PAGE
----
Growth After Trauma

The experience of trauma, whether it be a result of singular event, or a series of events, can have a profound effect on an individual’s social, emotional, mental, or physical well-being.  There can be short-term or long-term reactions from trauma that can include mood swings, physical symptoms, relational problems, flashbacks, depression and anxiety, difficulty concentrating, and difficulty sleeping.

Life after trauma can be intimidating at first, but it is in our human nature to begin to heal and learn from our experiences.  Post Traumatic Growth is a positive change in your psychological being where you gain a better perspective of yourself, others, and the world.  Negative experiences can prompt a discovery of new possibilities, a greater gratefulness for life, a gain in inner strength, and an improvement in relationships.

Post Traumatic Growth can be facilitated through psychotherapy in five ways:

  • Challenging core negative beliefs.

As you move from trauma to growth, you begin to see that your core beliefs were disrupted.  You may begin to think Why did this happen? Who’s in control? What should I do now?  It can be painful and scary, and challenging your assumptions can lead to growth that is of great value.  You can begin to change your mind about what kind of future you hold.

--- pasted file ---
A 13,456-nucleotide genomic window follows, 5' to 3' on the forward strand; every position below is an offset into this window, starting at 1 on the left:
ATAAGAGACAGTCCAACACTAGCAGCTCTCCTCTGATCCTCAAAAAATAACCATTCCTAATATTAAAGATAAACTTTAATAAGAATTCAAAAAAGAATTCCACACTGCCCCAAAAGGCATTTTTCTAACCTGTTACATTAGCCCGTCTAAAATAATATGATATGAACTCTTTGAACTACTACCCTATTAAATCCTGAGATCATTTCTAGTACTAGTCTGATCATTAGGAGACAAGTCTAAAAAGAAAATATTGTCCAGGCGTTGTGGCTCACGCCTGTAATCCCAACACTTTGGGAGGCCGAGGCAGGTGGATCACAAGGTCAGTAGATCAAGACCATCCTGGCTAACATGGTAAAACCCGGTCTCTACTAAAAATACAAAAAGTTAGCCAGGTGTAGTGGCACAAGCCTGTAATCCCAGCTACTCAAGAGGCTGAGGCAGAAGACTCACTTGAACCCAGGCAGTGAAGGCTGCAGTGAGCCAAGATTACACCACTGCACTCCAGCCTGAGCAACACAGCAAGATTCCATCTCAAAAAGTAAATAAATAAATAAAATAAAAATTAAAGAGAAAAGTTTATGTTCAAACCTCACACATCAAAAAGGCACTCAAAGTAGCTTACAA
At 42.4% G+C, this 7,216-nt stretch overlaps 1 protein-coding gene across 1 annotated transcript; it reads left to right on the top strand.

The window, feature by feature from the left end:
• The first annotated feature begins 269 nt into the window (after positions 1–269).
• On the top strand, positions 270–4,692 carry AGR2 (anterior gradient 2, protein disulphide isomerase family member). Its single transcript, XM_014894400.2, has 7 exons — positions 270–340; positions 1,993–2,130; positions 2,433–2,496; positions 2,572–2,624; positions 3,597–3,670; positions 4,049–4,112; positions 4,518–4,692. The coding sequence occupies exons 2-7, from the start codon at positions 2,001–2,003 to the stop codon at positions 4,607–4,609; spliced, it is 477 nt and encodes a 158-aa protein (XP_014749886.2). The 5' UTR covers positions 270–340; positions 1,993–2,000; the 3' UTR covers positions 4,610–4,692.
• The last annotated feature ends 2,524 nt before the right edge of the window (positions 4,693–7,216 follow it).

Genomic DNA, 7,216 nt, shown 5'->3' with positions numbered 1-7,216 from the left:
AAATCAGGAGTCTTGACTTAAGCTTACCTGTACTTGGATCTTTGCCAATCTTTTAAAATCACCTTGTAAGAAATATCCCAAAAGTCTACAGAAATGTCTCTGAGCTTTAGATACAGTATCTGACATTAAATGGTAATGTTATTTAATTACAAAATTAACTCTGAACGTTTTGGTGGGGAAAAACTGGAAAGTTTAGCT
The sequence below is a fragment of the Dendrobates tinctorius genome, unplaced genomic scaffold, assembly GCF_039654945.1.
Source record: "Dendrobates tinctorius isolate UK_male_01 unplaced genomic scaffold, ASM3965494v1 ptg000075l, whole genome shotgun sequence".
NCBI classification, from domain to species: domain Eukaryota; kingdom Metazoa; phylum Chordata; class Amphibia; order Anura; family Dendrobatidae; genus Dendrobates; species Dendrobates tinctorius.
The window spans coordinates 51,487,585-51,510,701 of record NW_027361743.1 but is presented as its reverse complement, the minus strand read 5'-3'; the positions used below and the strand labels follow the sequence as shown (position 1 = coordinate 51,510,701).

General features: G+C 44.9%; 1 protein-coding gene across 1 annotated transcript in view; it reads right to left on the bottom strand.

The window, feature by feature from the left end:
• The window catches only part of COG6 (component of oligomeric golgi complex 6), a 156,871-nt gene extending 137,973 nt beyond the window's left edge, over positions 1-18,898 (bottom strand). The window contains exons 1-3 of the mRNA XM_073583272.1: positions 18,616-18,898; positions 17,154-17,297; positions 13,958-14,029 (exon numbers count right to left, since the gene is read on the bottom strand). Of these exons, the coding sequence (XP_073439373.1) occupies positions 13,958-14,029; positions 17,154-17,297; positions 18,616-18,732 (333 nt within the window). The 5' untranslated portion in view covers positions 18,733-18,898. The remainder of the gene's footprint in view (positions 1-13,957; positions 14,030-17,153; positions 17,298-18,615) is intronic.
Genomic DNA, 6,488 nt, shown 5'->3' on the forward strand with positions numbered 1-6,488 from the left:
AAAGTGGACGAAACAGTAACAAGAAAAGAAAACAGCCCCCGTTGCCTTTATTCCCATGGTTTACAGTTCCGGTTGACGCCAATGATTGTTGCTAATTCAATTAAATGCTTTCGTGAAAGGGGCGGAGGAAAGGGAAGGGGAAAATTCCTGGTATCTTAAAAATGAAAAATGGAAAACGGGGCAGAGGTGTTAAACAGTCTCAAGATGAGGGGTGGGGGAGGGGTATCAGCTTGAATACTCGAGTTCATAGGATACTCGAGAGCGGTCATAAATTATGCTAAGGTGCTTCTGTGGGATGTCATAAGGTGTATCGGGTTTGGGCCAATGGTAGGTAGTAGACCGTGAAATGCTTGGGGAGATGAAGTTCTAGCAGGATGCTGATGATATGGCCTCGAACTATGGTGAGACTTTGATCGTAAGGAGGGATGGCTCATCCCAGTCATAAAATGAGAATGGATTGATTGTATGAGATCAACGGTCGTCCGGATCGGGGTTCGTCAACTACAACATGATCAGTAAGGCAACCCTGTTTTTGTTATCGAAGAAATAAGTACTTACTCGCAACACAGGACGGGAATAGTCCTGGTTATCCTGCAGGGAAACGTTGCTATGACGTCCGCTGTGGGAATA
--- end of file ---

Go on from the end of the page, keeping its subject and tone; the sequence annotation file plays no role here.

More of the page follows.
• Disclosure

This is the time when you talk about and process the trauma that you experienced.  You can begin to make sense of your experience and turn thoughts that are debilitating into thoughts that facilitate change.  You can begin to process the effects that this event/events have impacted your life.

  • Emotional Regulation.

It is important to begin to manage negative emotions such as guilt, shame, anger, and anxiety.  In this phase you can learn to shift this way of thinking into more helpful emotions.  This can be done by recalling your successes, reflecting on your resources, and contemplating best-case possibilities.

  • Narrative Development.

It is key to accept the chapters of your life that is already written and begin to contemplate a new chapter.  This is the time to imagine what your future holds for you.  What new opportunities can you come up with?  What are your priorities? This is the beginning of writing your new story.

  • Service

Life after trauma can be daunting and overwhelming.  Servicing others in need can be extremely healing and rewarding.  Finding work that benefits other, especially people who have experienced trauma themselves, can lead to strength and resilience.

Everyone heals and grows at their own pace.  You will begin to gain clarity through Post Traumatic Growth, as you make meaning of your trauma.  You will gain momentum moving forward in your life despite your hardships.  You will grow and evolve as you go on your healing journey.

Written by:

Stefani Edwards MA, LPCC